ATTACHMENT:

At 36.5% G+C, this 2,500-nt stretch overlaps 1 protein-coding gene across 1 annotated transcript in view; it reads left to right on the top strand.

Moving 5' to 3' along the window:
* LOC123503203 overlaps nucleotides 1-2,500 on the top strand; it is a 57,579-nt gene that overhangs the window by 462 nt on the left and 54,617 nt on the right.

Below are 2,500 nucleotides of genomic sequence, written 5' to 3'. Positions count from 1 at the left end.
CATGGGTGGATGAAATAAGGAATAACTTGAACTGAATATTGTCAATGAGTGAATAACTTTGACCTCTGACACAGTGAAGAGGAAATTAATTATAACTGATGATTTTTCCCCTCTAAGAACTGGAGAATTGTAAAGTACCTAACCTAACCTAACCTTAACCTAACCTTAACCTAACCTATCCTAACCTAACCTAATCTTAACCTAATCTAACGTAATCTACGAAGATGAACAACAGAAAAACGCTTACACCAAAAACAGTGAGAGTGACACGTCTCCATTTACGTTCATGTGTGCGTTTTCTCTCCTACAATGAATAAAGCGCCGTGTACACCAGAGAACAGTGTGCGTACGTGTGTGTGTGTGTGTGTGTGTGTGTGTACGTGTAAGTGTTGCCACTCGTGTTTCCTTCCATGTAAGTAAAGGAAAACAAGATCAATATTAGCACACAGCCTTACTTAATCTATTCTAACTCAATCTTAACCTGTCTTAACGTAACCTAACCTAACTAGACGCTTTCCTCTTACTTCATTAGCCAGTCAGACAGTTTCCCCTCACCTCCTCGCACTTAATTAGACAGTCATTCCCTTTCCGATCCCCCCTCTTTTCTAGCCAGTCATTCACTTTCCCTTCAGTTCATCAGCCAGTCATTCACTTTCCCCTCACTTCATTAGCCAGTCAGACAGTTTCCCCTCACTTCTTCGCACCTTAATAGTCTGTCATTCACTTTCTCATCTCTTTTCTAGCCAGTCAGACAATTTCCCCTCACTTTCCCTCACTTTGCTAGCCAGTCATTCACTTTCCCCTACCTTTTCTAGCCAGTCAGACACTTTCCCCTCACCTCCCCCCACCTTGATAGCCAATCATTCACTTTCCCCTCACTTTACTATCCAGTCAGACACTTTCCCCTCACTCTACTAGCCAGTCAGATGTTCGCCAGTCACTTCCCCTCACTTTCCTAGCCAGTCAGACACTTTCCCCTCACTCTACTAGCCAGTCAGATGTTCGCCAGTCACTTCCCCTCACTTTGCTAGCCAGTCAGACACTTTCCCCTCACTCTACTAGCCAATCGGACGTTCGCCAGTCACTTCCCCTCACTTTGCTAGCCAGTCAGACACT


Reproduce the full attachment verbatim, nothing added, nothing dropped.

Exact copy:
At 36.5% G+C, this 2,500-nt stretch overlaps 1 protein-coding gene across 1 annotated transcript in view; it reads left to right on the top strand.

Moving 5' to 3' along the window:
* LOC123503203 overlaps nucleotides 1-2,500 on the top strand; it is a 57,579-nt gene that overhangs the window by 462 nt on the left and 54,617 nt on the right.

Below are 2,500 nucleotides of genomic sequence, written 5' to 3'. Positions count from 1 at the left end.
CATGGGTGGATGAAATAAGGAATAACTTGAACTGAATATTGTCAATGAGTGAATAACTTTGACCTCTGACACAGTGAAGAGGAAATTAATTATAACTGATGATTTTTCCCCTCTAAGAACTGGAGAATTGTAAAGTACCTAACCTAACCTAACCTTAACCTAACCTTAACCTAACCTATCCTAACCTAACCTAATCTTAACCTAATCTAACGTAATCTACGAAGATGAACAACAGAAAAACGCTTACACCAAAAACAGTGAGAGTGACACGTCTCCATTTACGTTCATGTGTGCGTTTTCTCTCCTACAATGAATAAAGCGCCGTGTACACCAGAGAACAGTGTGCGTACGTGTGTGTGTGTGTGTGTGTGTGTGTGTACGTGTAAGTGTTGCCACTCGTGTTTCCTTCCATGTAAGTAAAGGAAAACAAGATCAATATTAGCACACAGCCTTACTTAATCTATTCTAACTCAATCTTAACCTGTCTTAACGTAACCTAACCTAACTAGACGCTTTCCTCTTACTTCATTAGCCAGTCAGACAGTTTCCCCTCACCTCCTCGCACTTAATTAGACAGTCATTCCCTTTCCGATCCCCCCTCTTTTCTAGCCAGTCATTCACTTTCCCTTCAGTTCATCAGCCAGTCATTCACTTTCCCCTCACTTCATTAGCCAGTCAGACAGTTTCCCCTCACTTCTTCGCACCTTAATAGTCTGTCATTCACTTTCTCATCTCTTTTCTAGCCAGTCAGACAATTTCCCCTCACTTTCCCTCACTTTGCTAGCCAGTCATTCACTTTCCCCTACCTTTTCTAGCCAGTCAGACACTTTCCCCTCACCTCCCCCCACCTTGATAGCCAATCATTCACTTTCCCCTCACTTTACTATCCAGTCAGACACTTTCCCCTCACTCTACTAGCCAGTCAGATGTTCGCCAGTCACTTCCCCTCACTTTCCTAGCCAGTCAGACACTTTCCCCTCACTCTACTAGCCAGTCAGATGTTCGCCAGTCACTTCCCCTCACTTTGCTAGCCAGTCAGACACTTTCCCCTCACTCTACTAGCCAATCGGACGTTCGCCAGTCACTTCCCCTCACTTTGCTAGCCAGTCAGACACT